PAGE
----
Then, about 10 minutes before the meeting adjourned, Bill DeWitt of Cincinnati got up to make one last valiant effort to get the owners to choose a commissioner. "I make a motion that we take an official vote on the seven candidates that have been presented to us by the screening committee," he said. "It may be that we can elect one of these men here and now." The response was thundering: DeWitt's motion "failed for lack of a second."
Through all this, George Vass was interrupted only once. In midafternoon a hotel employee ushered some potential customers into the Illinois Room, but hastily bowed out, perhaps believing that Vass was a security man guarding the door. At meeting's end Vass slipped out into the corridor, where other reporters were waiting to be told what baseball wanted them to know.
Even as Vass's story hit the streets, a three-club group in the American League was trying to figure out how to stop, or at least slow down, O'Malley. The three are Cleveland, Baltimore and Chicago. But they need a fourth club in the American League. With four standing firm, they could veto the choice of any commissioner. Seven affirmative votes are needed from each league. But nobody was sure where they would pick up the fourth club. They would like to woo Charley Finley of Kansas City, which is like wooing an unexploded bomb. In any case, Finley is still playing it cool and coy.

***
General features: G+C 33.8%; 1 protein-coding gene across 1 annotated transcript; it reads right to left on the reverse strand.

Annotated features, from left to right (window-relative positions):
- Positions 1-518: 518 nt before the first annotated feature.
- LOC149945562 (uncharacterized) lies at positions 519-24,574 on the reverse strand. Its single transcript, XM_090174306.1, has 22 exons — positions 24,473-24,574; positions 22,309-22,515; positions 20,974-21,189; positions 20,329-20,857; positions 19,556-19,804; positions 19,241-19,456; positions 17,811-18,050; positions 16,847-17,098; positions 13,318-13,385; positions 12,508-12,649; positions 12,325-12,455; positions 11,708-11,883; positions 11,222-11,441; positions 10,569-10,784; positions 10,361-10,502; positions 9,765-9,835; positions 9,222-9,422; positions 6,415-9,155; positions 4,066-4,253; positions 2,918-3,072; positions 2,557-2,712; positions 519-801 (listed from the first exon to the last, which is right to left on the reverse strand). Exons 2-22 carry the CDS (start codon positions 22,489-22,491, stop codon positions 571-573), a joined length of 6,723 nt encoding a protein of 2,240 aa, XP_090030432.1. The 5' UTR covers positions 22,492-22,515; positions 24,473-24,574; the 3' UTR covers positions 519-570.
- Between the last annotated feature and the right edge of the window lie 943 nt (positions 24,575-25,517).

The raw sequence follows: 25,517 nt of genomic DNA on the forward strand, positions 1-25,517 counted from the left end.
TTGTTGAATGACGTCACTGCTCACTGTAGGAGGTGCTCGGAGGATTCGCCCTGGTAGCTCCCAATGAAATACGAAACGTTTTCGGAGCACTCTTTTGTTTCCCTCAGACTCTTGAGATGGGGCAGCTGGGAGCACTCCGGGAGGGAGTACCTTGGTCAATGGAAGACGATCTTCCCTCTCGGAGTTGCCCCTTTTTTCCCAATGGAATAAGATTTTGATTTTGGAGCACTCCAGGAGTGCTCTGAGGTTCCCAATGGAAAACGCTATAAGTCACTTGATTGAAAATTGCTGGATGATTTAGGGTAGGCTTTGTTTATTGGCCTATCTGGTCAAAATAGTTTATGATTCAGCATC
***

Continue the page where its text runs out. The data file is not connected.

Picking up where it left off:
The comment of a Chicago business executive summed up public reaction to all this foolishness and foot-dragging. "The best friends that pro football has," he said, "are the owners of major league baseball."